I fake socially-competent really well. I play well with the other kids. I even make friends close enough to call near and dear. But if I’m being honest, the truth is books have always been my best friends.
The stories and words of others have always been with me. Built-in bookshelves lined the walls of my childhood living room. I was never punished with banishment to my bedroom. There were a lot of books there to entertain me, and my parents weren’t stupid. They even wrapped our birthday presents in newsprint and comic strips to further encourage our violent love of books.
And I never thought it was weird. Mom and Dad both read to us all daily. My brothers were equally obsessed and never missed a chance to escape suburban Ohio for adventures across the galaxy. I pretended to read before I could: I curled up in a chair in our living room with a large book propped up on my spindly legs, and I told the story I knew was in the book, flipping pages occasionally to make it really seem like I was reading.
The effect was somewhat ruined by my older brother telling me that I was holding the book upside down, but whatever. That is what older brothers are for, as far as I know.
I can’t imagine my life without books. I am disturbed by homes without bookshelves as the primary decorative feature. I am horrified by people who tell me dismissively, “Oh I don’t really read.”
It wasn’t until I got to graduate school that I realized that the thing I was already doing with my life- rather bossily telling other people what they should be reading all the time- was what I wanted to get paid to do. It pushed me into the political field and then the nonprofit field. All I wanted to do was advocate for literacy. After a number of years wondering how I could take that final step- moving from general advocacy to literacy advocacy full-time- I had to take the plunge and strike out on my own. Working within the DC machine no longer worked for me, and I dragged one cat and a uHaul full of belongings out to the wilderness.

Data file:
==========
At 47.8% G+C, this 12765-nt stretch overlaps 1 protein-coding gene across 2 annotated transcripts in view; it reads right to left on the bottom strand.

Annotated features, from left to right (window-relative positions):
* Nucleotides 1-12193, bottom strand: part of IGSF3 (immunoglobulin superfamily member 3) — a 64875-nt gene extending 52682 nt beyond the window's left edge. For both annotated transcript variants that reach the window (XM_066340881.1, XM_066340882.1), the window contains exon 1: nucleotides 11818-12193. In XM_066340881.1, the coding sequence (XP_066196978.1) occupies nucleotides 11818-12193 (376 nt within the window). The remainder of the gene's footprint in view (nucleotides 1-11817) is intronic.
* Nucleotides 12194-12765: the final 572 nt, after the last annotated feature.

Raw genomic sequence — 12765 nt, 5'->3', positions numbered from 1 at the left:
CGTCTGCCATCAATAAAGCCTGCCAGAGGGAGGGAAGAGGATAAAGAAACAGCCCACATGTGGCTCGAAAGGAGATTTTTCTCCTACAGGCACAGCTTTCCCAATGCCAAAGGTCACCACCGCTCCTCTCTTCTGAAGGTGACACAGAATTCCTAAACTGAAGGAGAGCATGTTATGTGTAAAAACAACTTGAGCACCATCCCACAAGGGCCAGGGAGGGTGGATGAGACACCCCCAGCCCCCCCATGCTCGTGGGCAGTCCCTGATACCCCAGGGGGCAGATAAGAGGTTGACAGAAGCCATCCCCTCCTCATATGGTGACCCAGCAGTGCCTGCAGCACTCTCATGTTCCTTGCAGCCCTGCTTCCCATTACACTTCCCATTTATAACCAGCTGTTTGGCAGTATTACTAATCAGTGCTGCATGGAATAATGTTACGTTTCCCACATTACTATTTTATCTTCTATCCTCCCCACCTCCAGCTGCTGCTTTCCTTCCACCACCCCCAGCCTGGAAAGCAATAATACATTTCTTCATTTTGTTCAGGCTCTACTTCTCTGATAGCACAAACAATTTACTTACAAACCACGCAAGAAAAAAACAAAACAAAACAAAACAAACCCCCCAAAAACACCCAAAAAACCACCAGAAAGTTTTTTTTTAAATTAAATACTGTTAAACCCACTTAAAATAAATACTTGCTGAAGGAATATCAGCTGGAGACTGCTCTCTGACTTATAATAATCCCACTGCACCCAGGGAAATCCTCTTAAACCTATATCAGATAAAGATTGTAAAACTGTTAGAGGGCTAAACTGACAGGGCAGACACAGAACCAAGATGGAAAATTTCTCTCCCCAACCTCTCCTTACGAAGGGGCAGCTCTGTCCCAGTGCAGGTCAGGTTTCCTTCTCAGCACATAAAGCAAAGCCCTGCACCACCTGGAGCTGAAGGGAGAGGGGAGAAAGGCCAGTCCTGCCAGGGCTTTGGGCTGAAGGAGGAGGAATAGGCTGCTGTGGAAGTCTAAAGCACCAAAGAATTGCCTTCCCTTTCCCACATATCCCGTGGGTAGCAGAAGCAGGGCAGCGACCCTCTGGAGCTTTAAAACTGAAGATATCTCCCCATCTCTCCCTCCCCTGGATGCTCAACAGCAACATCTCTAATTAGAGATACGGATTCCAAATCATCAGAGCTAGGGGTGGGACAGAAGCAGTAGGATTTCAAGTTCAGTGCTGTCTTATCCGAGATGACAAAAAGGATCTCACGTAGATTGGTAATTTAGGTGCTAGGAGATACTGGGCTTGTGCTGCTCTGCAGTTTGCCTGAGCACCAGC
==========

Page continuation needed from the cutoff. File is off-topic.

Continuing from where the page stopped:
Now, two years later, I’m no longer in a great wilderness, unless you consider Manhattan a wilderness, but I am continuing to stumble my way towards a profession that wraps itself around storytelling and never lets it go. My days are spent playing with fictional characters in my brain, and my nights are spent trying to get them to move coherently from grey matter through my fingertips and onto a screen. I am only sometimes successful.
Reading is so much more than putting black and white marks together on a piece of paper and making them form a story in your brain. The chance to travel, get to know other people and see the way other people live is unparalleled.
I still take it upon myself to shove books into the hands of everyone I know. If I love a story, and I think that you will love it too, I will tell you about. If I like you a lot, and you live near me, you might just head home one night with stowaways in your purse that I’ve stashed when your back was turned. Just ask my friends. It’s a problem.
Putting a really good book in the hands of someone you care about is actually awesome. I love nothing more than talking to my oldest niece about Matilda, which I gave to her for Christmas last year. We both feel an affinity for the little bookworm. How can you not?
I kind of feel like it’s my calling: put as many books in the hands of as many people as is humanly possible. How can you not absolutely adore giving other people the joy of story? It’s so wonderful and fulfilling.
I love the feel of a book in my hands. The weight of paper and ink and history convey so much. There is so much there to discover, both about yourself and about the world. Reading is a building block of communication. I cannot think of a skill or talent more important in the vastly globalized society in which we live.
Some day, I hope to channel this love of literacy, love of reading and love of sharing books into a career move that lets me do it, day in and day out. There can’t possibly be a richer reward than sharing something I love so much with others.
Rachael Berkey is a writer and reader currently living in New York City. In a previous life she got an MA, worked on Capitol Hill and helped run a nonprofit for young women. She has a blog and twitter where she shares her musings on books, Star Wars and whatever TV show she’s currently marathoning. Her days are spent as a minion at My Damn Channel, and her evenings trying to make sense of her first novel. Don’t get her started on her favorite book; she may never stop talking. You can follow her @bookoisseur, or check out her Tumblr. You can also watch her show on YouTube, Drinks with Rachael.
Photo credit: Ben Trivett